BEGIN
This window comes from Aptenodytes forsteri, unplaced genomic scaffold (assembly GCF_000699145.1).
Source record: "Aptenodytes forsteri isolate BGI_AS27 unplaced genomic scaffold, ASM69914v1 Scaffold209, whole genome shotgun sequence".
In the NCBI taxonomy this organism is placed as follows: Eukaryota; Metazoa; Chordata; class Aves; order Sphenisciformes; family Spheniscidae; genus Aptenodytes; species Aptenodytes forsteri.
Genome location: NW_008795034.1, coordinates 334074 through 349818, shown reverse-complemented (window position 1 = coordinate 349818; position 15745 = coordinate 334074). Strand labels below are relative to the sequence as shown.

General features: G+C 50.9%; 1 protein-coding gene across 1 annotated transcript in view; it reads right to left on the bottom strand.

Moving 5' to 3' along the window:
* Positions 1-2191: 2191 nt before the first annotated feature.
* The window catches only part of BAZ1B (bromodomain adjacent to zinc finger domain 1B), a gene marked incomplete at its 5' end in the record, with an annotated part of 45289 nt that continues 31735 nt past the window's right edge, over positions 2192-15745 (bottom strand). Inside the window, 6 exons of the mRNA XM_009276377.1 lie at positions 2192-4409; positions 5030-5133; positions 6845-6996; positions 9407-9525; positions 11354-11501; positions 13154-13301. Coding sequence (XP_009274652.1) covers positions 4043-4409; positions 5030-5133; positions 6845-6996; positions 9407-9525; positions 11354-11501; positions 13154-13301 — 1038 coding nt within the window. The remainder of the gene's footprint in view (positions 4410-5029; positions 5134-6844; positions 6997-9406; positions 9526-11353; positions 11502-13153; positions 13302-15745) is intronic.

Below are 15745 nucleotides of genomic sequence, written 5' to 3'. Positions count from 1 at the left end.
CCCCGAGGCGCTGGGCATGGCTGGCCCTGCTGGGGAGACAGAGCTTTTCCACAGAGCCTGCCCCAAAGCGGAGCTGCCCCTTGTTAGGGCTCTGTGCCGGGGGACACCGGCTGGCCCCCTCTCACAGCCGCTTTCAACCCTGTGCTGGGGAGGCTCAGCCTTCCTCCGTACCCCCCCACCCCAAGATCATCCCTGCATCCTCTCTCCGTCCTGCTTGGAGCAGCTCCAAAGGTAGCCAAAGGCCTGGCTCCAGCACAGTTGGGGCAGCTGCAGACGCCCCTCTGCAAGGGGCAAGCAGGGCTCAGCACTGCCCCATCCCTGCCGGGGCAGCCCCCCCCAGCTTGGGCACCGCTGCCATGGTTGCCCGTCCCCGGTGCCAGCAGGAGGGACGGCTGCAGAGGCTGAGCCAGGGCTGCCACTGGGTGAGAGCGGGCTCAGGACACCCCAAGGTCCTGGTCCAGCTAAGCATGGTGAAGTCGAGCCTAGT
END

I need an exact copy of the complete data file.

This window comes from Aptenodytes forsteri, unplaced genomic scaffold (assembly GCF_000699145.1).
Source record: "Aptenodytes forsteri isolate BGI_AS27 unplaced genomic scaffold, ASM69914v1 Scaffold209, whole genome shotgun sequence".
In the NCBI taxonomy this organism is placed as follows: Eukaryota; Metazoa; Chordata; class Aves; order Sphenisciformes; family Spheniscidae; genus Aptenodytes; species Aptenodytes forsteri.
Genome location: NW_008795034.1, coordinates 334074 through 349818, shown reverse-complemented (window position 1 = coordinate 349818; position 15745 = coordinate 334074). Strand labels below are relative to the sequence as shown.

General features: G+C 50.9%; 1 protein-coding gene across 1 annotated transcript in view; it reads right to left on the bottom strand.

Moving 5' to 3' along the window:
* Positions 1-2191: 2191 nt before the first annotated feature.
* The window catches only part of BAZ1B (bromodomain adjacent to zinc finger domain 1B), a gene marked incomplete at its 5' end in the record, with an annotated part of 45289 nt that continues 31735 nt past the window's right edge, over positions 2192-15745 (bottom strand). Inside the window, 6 exons of the mRNA XM_009276377.1 lie at positions 2192-4409; positions 5030-5133; positions 6845-6996; positions 9407-9525; positions 11354-11501; positions 13154-13301. Coding sequence (XP_009274652.1) covers positions 4043-4409; positions 5030-5133; positions 6845-6996; positions 9407-9525; positions 11354-11501; positions 13154-13301 — 1038 coding nt within the window. The remainder of the gene's footprint in view (positions 4410-5029; positions 5134-6844; positions 6997-9406; positions 9526-11353; positions 11502-13153; positions 13302-15745) is intronic.

Below are 15745 nucleotides of genomic sequence, written 5' to 3'. Positions count from 1 at the left end.
CCCCGAGGCGCTGGGCATGGCTGGCCCTGCTGGGGAGACAGAGCTTTTCCACAGAGCCTGCCCCAAAGCGGAGCTGCCCCTTGTTAGGGCTCTGTGCCGGGGGACACCGGCTGGCCCCCTCTCACAGCCGCTTTCAACCCTGTGCTGGGGAGGCTCAGCCTTCCTCCGTACCCCCCCACCCCAAGATCATCCCTGCATCCTCTCTCCGTCCTGCTTGGAGCAGCTCCAAAGGTAGCCAAAGGCCTGGCTCCAGCACAGTTGGGGCAGCTGCAGACGCCCCTCTGCAAGGGGCAAGCAGGGCTCAGCACTGCCCCATCCCTGCCGGGGCAGCCCCCCCCAGCTTGGGCACCGCTGCCATGGTTGCCCGTCCCCGGTGCCAGCAGGAGGGACGGCTGCAGAGGCTGAGCCAGGGCTGCCACTGGGTGAGAGCGGGCTCAGGACACCCCAAGGTCCTGGTCCAGCTAAGCATGGTGAAGTCGAGCCTAGT